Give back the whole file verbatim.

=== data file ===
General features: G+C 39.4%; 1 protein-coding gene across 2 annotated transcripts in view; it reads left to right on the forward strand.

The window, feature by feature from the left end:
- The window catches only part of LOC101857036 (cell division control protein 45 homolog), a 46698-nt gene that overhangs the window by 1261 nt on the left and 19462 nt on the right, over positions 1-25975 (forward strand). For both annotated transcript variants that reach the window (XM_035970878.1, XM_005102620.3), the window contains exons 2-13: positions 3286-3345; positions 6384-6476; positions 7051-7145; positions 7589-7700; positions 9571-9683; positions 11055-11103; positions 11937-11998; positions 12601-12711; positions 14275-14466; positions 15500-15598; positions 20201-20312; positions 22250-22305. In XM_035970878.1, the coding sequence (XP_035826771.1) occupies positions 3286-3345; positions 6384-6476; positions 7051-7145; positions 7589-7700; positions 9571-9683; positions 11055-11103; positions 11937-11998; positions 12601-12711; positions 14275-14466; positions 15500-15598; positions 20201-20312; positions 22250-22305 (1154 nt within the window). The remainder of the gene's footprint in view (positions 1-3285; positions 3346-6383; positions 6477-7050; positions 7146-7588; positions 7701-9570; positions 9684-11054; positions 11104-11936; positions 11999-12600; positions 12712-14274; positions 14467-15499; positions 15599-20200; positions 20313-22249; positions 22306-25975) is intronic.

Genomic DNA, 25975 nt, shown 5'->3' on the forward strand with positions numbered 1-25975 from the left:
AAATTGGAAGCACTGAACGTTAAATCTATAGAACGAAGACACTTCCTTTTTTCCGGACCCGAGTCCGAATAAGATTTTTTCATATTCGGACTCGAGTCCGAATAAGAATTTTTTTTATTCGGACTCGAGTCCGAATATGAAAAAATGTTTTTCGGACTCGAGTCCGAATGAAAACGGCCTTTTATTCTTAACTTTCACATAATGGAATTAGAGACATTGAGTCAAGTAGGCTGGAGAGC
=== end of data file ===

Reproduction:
General features: G+C 39.4%; 1 protein-coding gene across 2 annotated transcripts in view; it reads left to right on the forward strand.

The window, feature by feature from the left end:
- The window catches only part of LOC101857036 (cell division control protein 45 homolog), a 46698-nt gene that overhangs the window by 1261 nt on the left and 19462 nt on the right, over positions 1-25975 (forward strand). For both annotated transcript variants that reach the window (XM_035970878.1, XM_005102620.3), the window contains exons 2-13: positions 3286-3345; positions 6384-6476; positions 7051-7145; positions 7589-7700; positions 9571-9683; positions 11055-11103; positions 11937-11998; positions 12601-12711; positions 14275-14466; positions 15500-15598; positions 20201-20312; positions 22250-22305. In XM_035970878.1, the coding sequence (XP_035826771.1) occupies positions 3286-3345; positions 6384-6476; positions 7051-7145; positions 7589-7700; positions 9571-9683; positions 11055-11103; positions 11937-11998; positions 12601-12711; positions 14275-14466; positions 15500-15598; positions 20201-20312; positions 22250-22305 (1154 nt within the window). The remainder of the gene's footprint in view (positions 1-3285; positions 3346-6383; positions 6477-7050; positions 7146-7588; positions 7701-9570; positions 9684-11054; positions 11104-11936; positions 11999-12600; positions 12712-14274; positions 14467-15499; positions 15599-20200; positions 20313-22249; positions 22306-25975) is intronic.

Genomic DNA, 25975 nt, shown 5'->3' on the forward strand with positions numbered 1-25975 from the left:
AAATTGGAAGCACTGAACGTTAAATCTATAGAACGAAGACACTTCCTTTTTTCCGGACCCGAGTCCGAATAAGATTTTTTCATATTCGGACTCGAGTCCGAATAAGAATTTTTTTTATTCGGACTCGAGTCCGAATATGAAAAAATGTTTTTCGGACTCGAGTCCGAATGAAAACGGCCTTTTATTCTTAACTTTCACATAATGGAATTAGAGACATTGAGTCAAGTAGGCTGGAGAGC